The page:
I kneel and receive on the tounge. But then again that is how I was taught we respect the King of Kings in the West. In the East the custom was always to remain standing, in fact the introduction of pews into eastern Churches in the 1940′ and 1950’s was seen as a “Latinization” and was opposed by most Eastern Catholics and Orthodox, as they had always been used to remaining standing or making a profound bow before the King.
The push for communion in the hand was I think disengenuous and led by clergy who promoted the Eucharist as a “Symbol of Love” and as the Cardinal Archbishop of the Archdiocese I live in is happy to announce with his wine goblets and Koolaide pitchers as well as “Bread that Looks like bread” which crumbles and he has crumbs cleaned up with a hoover after his Preformance liturgies where he tells the “Gathering” that they are Eucharist, and anyone is invited to come forward and participate even Non-Christians receive at his Services of Love. (I’ve been there, not just heard about it) Even with complaints to Rome, he is hanging in there. Telling us we have to remove our superstitions about the corporal presence of Christ which came in with the Middle Ages, and see that we are Eucharist. The bishop of the diocese to the south of me actually was filmed yanking a woman’s arm and telling her to get the hell out of the Church when she tried to kneel to receive our Lord, and supported a priest who told the people in his parish, (a week or two after the priest who celebrated the Latin Mass there retired, and the bishop rejected the applications of 18 priests who wanted to take his place.) The parish priest told the people in the parish that it was a mortal sin to kneel and make a private thanksgiving after reception of the Eucharist before the communal prayers began. These are just a few reasons I would like to see us return to what Catholics in the west have always done.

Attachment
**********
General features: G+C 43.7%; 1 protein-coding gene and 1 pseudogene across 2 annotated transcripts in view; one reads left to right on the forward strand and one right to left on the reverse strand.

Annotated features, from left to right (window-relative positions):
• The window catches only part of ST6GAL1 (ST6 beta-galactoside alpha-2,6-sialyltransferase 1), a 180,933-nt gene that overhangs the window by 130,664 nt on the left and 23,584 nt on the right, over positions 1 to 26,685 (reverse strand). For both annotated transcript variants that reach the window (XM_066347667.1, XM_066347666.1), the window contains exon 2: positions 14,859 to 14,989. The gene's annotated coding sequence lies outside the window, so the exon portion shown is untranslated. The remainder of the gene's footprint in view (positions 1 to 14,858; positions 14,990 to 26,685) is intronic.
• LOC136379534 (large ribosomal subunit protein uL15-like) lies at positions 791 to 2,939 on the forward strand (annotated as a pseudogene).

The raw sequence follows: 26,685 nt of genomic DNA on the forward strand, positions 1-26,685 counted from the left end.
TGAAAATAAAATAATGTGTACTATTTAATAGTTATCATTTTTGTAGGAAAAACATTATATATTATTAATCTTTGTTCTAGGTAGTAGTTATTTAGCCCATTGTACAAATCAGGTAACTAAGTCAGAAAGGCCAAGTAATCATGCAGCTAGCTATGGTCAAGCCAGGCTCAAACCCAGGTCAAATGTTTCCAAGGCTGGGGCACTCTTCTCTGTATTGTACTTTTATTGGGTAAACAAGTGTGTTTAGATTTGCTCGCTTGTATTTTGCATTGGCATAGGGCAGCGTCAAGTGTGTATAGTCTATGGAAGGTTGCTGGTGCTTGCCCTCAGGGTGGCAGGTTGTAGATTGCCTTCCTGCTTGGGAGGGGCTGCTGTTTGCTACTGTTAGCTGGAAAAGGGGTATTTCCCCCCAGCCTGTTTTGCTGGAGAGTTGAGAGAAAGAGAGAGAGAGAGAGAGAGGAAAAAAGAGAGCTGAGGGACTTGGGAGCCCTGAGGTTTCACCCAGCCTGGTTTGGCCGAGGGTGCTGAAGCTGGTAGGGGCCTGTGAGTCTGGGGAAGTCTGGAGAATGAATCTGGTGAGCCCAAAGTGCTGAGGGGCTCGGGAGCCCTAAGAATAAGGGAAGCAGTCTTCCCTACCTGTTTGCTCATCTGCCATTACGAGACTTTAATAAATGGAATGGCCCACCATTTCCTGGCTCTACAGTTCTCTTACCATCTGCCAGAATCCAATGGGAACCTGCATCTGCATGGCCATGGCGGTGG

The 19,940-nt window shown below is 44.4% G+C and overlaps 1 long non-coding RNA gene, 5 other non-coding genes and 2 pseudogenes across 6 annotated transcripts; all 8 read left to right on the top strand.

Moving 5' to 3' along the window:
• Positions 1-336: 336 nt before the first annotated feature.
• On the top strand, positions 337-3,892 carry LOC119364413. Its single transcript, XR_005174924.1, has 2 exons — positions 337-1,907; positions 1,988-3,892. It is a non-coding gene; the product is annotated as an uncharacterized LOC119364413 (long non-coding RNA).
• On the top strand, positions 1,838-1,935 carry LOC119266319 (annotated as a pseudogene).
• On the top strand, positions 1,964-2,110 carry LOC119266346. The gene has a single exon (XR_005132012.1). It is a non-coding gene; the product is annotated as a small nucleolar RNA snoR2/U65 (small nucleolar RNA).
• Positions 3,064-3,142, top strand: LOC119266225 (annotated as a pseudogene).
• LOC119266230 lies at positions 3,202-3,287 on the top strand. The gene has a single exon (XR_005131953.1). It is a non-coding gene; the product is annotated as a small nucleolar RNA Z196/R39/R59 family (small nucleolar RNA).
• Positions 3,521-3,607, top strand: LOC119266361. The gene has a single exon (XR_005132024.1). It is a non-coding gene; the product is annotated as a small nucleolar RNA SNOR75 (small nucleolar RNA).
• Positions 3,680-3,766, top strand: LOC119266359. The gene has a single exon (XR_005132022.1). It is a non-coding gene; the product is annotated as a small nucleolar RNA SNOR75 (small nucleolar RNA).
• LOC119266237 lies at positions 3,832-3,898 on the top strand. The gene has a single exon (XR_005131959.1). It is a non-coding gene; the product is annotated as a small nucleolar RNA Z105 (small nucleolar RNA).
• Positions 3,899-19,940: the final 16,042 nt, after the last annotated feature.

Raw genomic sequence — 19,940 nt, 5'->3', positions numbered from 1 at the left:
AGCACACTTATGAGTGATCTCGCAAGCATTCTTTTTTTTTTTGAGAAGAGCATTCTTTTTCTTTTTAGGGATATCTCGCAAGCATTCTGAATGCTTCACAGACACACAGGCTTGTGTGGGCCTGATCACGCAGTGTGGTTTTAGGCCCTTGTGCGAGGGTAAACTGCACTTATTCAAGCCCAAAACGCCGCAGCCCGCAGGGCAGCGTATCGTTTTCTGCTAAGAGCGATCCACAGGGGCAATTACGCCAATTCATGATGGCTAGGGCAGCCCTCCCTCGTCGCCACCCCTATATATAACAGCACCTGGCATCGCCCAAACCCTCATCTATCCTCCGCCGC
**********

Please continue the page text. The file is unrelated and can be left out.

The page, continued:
Yes communion in the hand was permitted in the early Church, however the truth is only in emergencies when the Roman persecutions where in full force, and even then women could not receive in the hand, but into a silk scarf, and they where not permitted to sit with the men or speak in Church. People confessed in public not in private, and if someone’s sins where considered mortal they where barred from the reception of communion again until they where on their deathbeds. Had to leave the Church during the Liturgy of the Eucharist, before the Creed, along with the Catechumens. I say kneeling and reception on the tounge is quite relaxed compaired to what the Early Church demanded of Catholics. A little something that those who pushed communion in the hand against the protocols that Rome had given until they pushed the issue by their disobedience.